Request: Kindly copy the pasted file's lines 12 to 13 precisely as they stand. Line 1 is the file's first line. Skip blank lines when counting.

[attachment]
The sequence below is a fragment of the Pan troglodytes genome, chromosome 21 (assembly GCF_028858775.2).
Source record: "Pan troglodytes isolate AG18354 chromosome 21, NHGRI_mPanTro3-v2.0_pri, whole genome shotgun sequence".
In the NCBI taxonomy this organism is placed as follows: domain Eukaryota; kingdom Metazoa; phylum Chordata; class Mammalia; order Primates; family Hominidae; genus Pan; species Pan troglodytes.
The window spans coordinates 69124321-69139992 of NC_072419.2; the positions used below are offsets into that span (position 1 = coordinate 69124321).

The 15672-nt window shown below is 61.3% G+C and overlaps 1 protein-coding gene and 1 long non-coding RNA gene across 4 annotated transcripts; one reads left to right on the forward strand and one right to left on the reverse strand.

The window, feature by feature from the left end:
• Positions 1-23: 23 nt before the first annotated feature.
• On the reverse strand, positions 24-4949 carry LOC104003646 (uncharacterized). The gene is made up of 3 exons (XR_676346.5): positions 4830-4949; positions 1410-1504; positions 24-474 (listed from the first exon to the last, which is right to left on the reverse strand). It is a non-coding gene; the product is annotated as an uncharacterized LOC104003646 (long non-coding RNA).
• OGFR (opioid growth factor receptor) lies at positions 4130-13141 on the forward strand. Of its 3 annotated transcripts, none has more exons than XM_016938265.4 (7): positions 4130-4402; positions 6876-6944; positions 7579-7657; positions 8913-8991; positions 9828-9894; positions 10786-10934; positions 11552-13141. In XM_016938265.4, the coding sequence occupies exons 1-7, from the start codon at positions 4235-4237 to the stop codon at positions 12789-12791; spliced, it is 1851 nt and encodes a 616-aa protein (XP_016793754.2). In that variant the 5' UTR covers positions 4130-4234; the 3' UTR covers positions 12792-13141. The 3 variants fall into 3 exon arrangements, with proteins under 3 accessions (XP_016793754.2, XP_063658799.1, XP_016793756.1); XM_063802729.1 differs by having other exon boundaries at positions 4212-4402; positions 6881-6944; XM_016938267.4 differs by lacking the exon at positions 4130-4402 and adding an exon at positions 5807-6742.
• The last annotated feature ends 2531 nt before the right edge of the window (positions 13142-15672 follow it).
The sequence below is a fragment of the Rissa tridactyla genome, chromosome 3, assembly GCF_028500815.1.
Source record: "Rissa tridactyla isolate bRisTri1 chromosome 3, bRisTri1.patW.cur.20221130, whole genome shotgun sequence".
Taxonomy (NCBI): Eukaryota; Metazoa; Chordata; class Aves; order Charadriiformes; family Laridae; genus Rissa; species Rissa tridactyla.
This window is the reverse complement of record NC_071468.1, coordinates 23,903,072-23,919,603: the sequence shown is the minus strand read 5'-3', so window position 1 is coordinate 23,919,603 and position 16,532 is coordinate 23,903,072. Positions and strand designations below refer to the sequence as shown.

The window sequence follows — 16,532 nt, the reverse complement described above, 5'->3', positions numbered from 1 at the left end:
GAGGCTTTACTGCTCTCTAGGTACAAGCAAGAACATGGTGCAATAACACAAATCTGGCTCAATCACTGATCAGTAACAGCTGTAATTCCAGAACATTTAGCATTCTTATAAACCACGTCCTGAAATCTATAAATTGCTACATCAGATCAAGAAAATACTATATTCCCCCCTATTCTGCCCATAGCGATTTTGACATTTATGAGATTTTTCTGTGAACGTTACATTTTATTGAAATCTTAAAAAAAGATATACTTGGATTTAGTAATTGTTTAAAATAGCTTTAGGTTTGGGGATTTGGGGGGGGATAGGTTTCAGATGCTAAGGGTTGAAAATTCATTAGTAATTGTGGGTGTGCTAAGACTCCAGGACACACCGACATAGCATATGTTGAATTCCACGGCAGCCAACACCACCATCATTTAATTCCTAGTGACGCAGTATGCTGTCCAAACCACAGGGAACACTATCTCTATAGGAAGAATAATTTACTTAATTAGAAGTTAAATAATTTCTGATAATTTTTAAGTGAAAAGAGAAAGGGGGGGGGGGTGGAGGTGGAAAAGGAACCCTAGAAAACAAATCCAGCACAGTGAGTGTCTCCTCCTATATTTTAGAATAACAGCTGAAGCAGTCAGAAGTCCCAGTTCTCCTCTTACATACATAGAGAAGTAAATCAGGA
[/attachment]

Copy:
Source record: "Rissa tridactyla isolate bRisTri1 chromosome 3, bRisTri1.patW.cur.20221130, whole genome shotgun sequence".
Taxonomy (NCBI): Eukaryota; Metazoa; Chordata; class Aves; order Charadriiformes; family Laridae; genus Rissa; species Rissa tridactyla.